It seems so fundamentally tied to the constraints of the medium that making this kind of art digitally feels disingenuous. There are, however, tutorials on doing this, and the point of this project is for me to branch out and try new things. So let’s give it a go.
Things started well enough yesterday. I researched Henderson Bromstad Art Co, and started work on a self-portrait with text. They do a lot of chunky shapes filled with text. Things that look like linocuts, lots of bold colors, messy edges, overlap, repetition.
My plan was to make something for the front page of this site, rather than a poster specifically. My challenge, my rules, right? Anyway, there were a lot of distractions this weekend, including a 22 hour long visit from my sister the pediatric oncologist. There was a lot of pizza and wine and talking and music – and not so much work as I might have liked.
Also, I keep running up against my own vanity in trying to do this self portrait. Apart from my hair, about which I have no illusions, I’m trying too hard to make it pretty. Not the point at all. And, more importantly, not giving a feel for the artists I’m trying to emulate. I think I’ll print it out as line art and maybe work with pencils for a bit.
I’m thinking it would be fun to cover my face with “soft skills.” Maybe go full resume and add a sweater with my education and a background with job history?
Today’s artist is Fons Hickman. There are a few more hours in the day and I’m going to spend some time on them. I’ll try to make two things tomorrow and get caught up. In the meantime, enjoy my smiling face.
The work of Jianping He is impressive to the point it was hard to find anything to take away from it. It’s very dreamy and “high art” and there were examples where he gave text a painterly look. From that, I came up with the idea of specifically trying to make text look painted. In the process, I came up with this. It feels horribly cliche to me, but there’s something about it that I like.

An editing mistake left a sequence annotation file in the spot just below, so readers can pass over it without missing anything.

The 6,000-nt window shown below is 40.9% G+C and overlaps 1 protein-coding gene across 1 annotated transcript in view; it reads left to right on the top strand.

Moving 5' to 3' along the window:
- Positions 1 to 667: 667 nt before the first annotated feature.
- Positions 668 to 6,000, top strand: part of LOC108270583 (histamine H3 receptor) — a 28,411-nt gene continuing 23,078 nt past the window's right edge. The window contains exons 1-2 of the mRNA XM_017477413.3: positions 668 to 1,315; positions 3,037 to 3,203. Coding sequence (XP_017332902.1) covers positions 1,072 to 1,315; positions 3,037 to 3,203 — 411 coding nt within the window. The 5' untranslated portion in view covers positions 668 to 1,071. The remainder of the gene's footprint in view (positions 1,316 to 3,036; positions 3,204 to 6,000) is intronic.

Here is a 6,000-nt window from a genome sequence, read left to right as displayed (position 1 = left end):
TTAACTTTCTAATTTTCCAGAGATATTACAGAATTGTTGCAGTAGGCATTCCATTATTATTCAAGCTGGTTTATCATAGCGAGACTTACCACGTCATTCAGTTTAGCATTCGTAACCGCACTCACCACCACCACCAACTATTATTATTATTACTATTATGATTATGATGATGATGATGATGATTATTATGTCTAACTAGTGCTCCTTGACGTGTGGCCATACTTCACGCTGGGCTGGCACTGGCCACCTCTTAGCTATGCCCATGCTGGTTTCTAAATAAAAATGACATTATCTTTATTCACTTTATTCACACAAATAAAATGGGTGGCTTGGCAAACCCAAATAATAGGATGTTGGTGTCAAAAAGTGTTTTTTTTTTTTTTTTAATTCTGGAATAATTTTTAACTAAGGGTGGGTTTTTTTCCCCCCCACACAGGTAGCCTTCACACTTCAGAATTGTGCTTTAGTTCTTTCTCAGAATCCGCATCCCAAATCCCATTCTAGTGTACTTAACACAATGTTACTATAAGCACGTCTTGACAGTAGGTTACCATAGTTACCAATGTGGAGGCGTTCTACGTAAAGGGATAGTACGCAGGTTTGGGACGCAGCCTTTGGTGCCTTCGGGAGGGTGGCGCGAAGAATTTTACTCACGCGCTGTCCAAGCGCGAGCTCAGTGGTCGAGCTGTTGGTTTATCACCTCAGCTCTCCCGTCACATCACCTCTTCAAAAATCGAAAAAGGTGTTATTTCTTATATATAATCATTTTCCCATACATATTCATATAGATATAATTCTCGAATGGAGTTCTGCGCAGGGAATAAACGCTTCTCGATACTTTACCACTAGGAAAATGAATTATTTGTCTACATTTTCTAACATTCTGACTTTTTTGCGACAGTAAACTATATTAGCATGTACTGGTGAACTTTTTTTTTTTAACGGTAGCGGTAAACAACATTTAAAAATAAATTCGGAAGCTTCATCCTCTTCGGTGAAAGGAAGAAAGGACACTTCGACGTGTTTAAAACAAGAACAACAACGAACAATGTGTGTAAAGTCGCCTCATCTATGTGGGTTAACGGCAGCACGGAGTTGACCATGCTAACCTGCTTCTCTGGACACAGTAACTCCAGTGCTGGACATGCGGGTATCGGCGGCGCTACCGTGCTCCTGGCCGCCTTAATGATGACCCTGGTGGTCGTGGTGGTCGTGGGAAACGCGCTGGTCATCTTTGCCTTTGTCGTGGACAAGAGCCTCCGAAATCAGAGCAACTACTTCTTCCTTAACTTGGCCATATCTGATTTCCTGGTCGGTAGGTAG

In other news, I spoke with a recruiter today about a possible gig with a company that both makes games and empowers people to make games of their own. It looks amazing. I plan to spend some time this weekend freshening up my site. I haven’t touched it since 2014. The games thing reminded me of the PuzzleScript workshop I attended a few months ago and how fun it can be just to make things.
Pedram Harby‘s work is very minimal. He’s inspired by song lyrics and works a lot with Persian typography, often using lines of type as part of the drawing. As a nod to his Islamic heritage, he often blurs representative images.
My Interpretation: cats
I take a lot of pictures of my cats, Henry and Joseph, so it was just a matter of time until one ended up in these posters. I’m surprised I made it a whole week. I liked the idea of blurred photographs combined with a mixed text line drawing and I felt this picture of the cats in the tree lent itself well.
Today’s artist is Hammerpress in Kansas City, MO. It’s an aesthetic I really enjoy. Their posters are busy, in a grandma’s attic kind of way. Lot’s of collage, overlap, interesting spacing. Much more rectilinear and white than some of the previous designs. This might have to do with the fact that they work in letterpress.
When I read that, it reminded me that some sort of letterpress printing/ craft space is opening near me. On some level, that’s exciting news, but it’s also a little bit distressing. Chicago’s Albany Park neighborhood, where I live, is very diverse and an area that has avoided gentrification so far. More and more, however, I’m seeing the evidence of it starting, and this shop is one of the things. (Yes, I appreciate that my living here is also one of the things.)
With that in mind, I decided to make the poster about that. I found a nice quote from Sarah Kendzior’s The View from Flyover Country and based my poster off that: